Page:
Blessed are the Poor…part 2
Joel Thomas, owner of “Analysis Analyzed” posted a comment to my copy of Alana’s post, and when I began replying to it, it appeared obvious to me that I needed to just make a post out of the reply. So here it is…
Joel says, “Definitely a great post by Alana. Was it the fact that it reminded you of Indy that struck home with you?”
And my reply…
Yeah, that’s mainly it, although it hit something much deeper in me as well. Our year away has been a blessing in so many ways, even in that sometimes “absence makes the heart grow fonder.” Despite its obvious problems and blemishes, West Indy is also an outpost of people who are a part of that remnant of Ancient Christianity and a shining beacon of light in a dark place. This, more than anything else, is what Alana’s post reminded me of; that often times it is easy for me to forget that I/we as Christians and Believers in the Most High God are called to be a Light in dark places. Shoot, my own name means precisely that, (although sometimes I’d rather it not.) Rich Mullins always said that “Christianity is not about building a perfect little niche in the world, with your perfect little house, and your perfect little kids, where there are no poor people, gays, or minorities anywhere around you.” Unfortunately, the Lie that “it” matters permeates even the heart of the Church and it is so easy to get caught up in the “stuff” of this world…buying it, having it, possesing all that we can. And for what? To prove to ourselves or to others that we are just as good? Just as wealthy? Just as successful? Just as influential and powerful? As if it matters to the God of Heaven and Earth where I buy my jeans, or what kind of car I drive, or what subdivision I live in. Even the “Christian Counterculture” with all of its marketing materials, bracelets, bibles, and “Praise Craze” is nothing more than another facet of the Lie and buying into it. (So as not to beat a dead horse, I won’t say any more about that.) Alana said in a beautiful way so much of what I needed to be reminded of, and perhaps what we all need to be reminded of at times; that “it” doesn’t matter…that my “comfort” is not what is most important.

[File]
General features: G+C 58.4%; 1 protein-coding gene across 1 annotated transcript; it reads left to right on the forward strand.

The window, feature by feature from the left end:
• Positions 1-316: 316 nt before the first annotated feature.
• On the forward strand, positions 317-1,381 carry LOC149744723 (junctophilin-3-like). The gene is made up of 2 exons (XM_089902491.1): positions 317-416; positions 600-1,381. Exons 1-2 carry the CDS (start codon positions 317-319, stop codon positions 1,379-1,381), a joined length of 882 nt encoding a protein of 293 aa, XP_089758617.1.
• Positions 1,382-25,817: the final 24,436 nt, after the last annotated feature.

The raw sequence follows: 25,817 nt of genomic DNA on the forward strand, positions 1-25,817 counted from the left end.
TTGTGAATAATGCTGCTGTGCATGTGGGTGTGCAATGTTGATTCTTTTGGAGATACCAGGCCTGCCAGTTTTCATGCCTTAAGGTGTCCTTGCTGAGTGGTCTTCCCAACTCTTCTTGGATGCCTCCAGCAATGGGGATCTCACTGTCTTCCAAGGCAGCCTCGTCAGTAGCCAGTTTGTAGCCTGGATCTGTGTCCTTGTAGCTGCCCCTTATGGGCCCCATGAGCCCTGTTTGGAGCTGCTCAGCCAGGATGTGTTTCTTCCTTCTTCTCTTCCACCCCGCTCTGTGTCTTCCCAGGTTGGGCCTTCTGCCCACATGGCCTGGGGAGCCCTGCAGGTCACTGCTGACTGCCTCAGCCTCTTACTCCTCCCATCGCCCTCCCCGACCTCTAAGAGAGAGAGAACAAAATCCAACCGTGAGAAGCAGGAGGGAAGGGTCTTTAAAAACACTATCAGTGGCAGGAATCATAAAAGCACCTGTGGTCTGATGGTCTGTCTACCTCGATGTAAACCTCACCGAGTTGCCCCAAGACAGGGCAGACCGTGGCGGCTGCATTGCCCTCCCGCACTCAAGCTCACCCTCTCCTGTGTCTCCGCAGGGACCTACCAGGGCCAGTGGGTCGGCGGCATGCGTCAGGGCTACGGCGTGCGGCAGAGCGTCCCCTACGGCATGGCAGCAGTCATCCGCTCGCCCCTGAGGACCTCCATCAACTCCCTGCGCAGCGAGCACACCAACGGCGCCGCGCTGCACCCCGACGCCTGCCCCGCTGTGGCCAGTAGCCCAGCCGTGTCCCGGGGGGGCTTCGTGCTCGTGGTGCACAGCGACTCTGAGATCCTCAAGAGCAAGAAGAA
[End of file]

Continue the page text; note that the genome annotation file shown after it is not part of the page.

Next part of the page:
Our Camp theme this year so perfectly fits this discussion, and is a good reminder about what matters. We are taking it from Matthew 5:16 â€œLet your light so shine before men, that they may see your good works and glorify your Father in heaven.â€ Of course, the precursor to this verse is the Beatitudes themselves, and as a sub-theme and application verses, we are using James 1:22-27,
â€œDo not deceive yourselves by just listening to his word; instead, put it into practice. 23 If you listen to the word, but do not put it into practice you are like people who look in a mirror and see themselves as they are. 24 They take a good look at themselves and then go away and at once forget what they look like. 25 But if you look closely into the perfect law that sets people free, and keep on paying attention to it and do not simply listen and then forget it, but put it into practiceâ€”you will be blessed by God in what you do. 26 Do any of you think you are religious? If you do not control your tongue, your religion is worthless and you deceive yourself. 27 What God the Father considers to be pure and genuine religion is this: to take care of orphans and widows in their suffering and to keep oneself from being corrupted by the world.â€
Perhaps if I spent as much time helping widows and orphans as I expend trying to “fit” and feel comfortable around those that may look down on me, I wouldn’t forget so easily what I truly “look like” and what truly matters. Indeed, as Alana said so well, “Here is where it fits for me not to fit.” May the Lord have mercy on me and help me to remember.